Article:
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Ruby was born in the Delta region of the Mississippi River in 1954. Also in 1954 the Supreme Court heard a case called Brown vs. Topeka Board of Education. After the arguments were made, the high court ruled that separate but equal education for blacks and whites while it was separate it was in no way equal. Segregation ended officially the year Ruby was born, but in reality, it hung for a long time thereafter.


Six years later Ruby’s mother got her ready for her first day of school. She wore a white dress and a white bonnet on her head. She had all the fears and hopes of any first grader, plus the weight of the State of Louisiana on her shoulders. At only six years old Ruby was escorted to her first day of school by seventy-five well-armed federal marshals.


When she had enrolled, all the other students withdrew, but their parents were there to greet Ruby that first day of school. Hundreds of people lined the sidewalk leading to the school entrance. As she passed, they screamed hateful words, spiteful slurs, and racial slang’s. Not only did all the other students withdraw, but the almost every teacher resigned in protest.


But one teacher was coerced into service. She was one year away from retirement and was forced to report to work by the threat of losing her pension. The judge who had ordered that Ruby be allowed to attend the school had also assigned a therapist to monitor Ruby’s mental health and that of her family.


One day the teacher called the therapist to report a deviation in Ruby’s daily routine. From the school window the teacher saw Ruby stop and apparently talk to the angry crowd that continued to greet her each day. She had asked Ruby about the confrontation, but Ruby said she hadn’t spoken to the crowd. The therapist agreed to visit with her that evening.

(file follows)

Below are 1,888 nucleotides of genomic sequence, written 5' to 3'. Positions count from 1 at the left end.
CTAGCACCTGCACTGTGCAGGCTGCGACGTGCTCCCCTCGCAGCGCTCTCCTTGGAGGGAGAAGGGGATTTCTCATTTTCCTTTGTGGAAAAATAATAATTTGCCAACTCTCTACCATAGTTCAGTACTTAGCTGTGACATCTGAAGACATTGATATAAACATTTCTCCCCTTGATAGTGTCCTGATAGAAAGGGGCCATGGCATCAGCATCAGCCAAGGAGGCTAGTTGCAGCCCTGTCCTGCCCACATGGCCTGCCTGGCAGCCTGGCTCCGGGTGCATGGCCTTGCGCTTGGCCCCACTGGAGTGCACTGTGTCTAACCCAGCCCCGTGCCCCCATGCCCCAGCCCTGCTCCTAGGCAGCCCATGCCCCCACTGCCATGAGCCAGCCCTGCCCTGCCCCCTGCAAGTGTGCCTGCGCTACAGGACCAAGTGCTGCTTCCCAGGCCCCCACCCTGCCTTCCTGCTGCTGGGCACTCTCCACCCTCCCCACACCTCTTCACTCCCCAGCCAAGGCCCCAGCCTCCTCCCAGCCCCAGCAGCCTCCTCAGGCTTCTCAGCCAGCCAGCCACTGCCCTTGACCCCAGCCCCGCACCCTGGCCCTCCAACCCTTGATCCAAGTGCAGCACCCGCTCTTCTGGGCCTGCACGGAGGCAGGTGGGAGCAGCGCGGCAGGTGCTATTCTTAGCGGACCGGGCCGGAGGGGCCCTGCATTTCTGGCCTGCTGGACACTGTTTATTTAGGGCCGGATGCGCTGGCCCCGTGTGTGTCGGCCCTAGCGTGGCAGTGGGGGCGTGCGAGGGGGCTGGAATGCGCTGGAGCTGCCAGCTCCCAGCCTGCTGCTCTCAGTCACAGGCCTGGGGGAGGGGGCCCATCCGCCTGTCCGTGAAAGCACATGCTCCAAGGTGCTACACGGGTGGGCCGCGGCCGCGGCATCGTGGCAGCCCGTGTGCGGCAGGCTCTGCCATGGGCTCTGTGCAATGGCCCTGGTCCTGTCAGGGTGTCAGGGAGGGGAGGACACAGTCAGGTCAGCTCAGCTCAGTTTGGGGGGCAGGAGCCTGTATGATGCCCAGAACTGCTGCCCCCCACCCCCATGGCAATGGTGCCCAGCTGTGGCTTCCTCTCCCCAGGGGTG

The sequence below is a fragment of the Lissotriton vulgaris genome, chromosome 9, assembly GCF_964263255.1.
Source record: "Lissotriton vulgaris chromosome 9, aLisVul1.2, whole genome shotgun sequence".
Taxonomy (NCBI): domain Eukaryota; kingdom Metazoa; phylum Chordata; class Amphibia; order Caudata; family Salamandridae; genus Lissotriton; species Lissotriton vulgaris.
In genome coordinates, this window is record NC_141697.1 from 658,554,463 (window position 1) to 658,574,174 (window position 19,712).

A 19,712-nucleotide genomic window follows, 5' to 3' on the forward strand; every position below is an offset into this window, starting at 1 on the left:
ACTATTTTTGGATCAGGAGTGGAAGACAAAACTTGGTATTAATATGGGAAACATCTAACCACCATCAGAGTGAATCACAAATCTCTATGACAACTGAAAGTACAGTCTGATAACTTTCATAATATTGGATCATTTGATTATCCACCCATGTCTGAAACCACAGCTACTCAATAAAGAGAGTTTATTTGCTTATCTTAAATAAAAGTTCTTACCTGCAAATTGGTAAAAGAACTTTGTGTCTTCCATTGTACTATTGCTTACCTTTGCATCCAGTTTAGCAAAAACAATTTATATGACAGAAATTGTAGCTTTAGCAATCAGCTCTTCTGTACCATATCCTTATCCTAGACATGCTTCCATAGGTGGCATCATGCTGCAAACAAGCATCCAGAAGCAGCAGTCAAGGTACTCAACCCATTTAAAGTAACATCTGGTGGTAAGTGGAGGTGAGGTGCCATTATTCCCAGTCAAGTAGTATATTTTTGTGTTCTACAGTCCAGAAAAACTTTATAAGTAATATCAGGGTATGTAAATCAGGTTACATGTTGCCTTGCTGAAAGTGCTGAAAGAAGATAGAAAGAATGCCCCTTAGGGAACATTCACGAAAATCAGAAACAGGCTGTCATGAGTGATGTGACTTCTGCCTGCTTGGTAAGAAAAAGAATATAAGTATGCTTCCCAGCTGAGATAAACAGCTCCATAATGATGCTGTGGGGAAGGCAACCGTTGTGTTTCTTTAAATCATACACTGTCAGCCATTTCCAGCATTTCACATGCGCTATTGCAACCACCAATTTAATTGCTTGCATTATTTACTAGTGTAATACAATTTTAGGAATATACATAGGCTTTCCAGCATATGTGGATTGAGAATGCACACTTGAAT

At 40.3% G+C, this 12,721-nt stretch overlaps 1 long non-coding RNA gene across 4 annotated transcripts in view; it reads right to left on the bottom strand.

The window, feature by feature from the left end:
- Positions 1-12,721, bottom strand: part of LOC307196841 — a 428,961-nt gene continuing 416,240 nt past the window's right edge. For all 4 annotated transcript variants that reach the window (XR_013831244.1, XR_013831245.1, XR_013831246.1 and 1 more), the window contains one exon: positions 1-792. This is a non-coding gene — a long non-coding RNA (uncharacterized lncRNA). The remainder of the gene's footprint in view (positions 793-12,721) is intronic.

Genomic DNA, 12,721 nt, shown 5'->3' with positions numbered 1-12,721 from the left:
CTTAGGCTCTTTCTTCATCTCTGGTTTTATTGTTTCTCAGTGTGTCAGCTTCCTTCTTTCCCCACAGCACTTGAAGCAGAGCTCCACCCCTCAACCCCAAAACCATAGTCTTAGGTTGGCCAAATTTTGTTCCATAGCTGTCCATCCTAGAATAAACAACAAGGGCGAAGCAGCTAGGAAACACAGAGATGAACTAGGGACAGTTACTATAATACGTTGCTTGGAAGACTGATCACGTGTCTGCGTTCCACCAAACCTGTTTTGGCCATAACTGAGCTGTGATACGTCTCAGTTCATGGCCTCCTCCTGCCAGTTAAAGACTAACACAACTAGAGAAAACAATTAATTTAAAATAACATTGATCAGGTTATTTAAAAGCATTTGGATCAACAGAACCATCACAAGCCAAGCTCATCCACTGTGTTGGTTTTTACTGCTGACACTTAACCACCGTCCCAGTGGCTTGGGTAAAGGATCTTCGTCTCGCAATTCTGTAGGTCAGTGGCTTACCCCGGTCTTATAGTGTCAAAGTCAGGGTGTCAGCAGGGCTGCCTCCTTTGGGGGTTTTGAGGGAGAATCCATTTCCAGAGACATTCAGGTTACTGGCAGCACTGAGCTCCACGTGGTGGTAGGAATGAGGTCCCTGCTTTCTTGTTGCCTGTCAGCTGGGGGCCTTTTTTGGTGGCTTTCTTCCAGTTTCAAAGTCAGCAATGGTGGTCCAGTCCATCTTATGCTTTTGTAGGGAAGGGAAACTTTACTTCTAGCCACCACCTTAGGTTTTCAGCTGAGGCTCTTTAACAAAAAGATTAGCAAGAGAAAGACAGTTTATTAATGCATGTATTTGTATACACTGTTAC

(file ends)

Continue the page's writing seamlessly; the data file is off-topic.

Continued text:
"Your teacher tells me that she saw you stop in front of the school today and talk to those people."


"No sir," Ruby said. "I didn’t talk to them."


"Did you stop in front of them?" the therapist asked. "Yes sir, but I didn’t talk to them. I prayed for them."


"You prayed for them. Why did you pray for them, Ruby?"


She answered the question with a question. "Don’t you think they need praying for?"


"I suppose,” the therapist replied “But why were you praying for them?"


"Because I’m the one who hears what they are saying."


The therapist tried a different approach. "What did you pray?"


"I prayed, ’Dear God, please forgive them; they don’t know what they are doing.”



The therapist, who has written this story down for prosperity recalled the incident. "Her words were strangely familiar to me," he said, "as if I’d heard them somewhere before."

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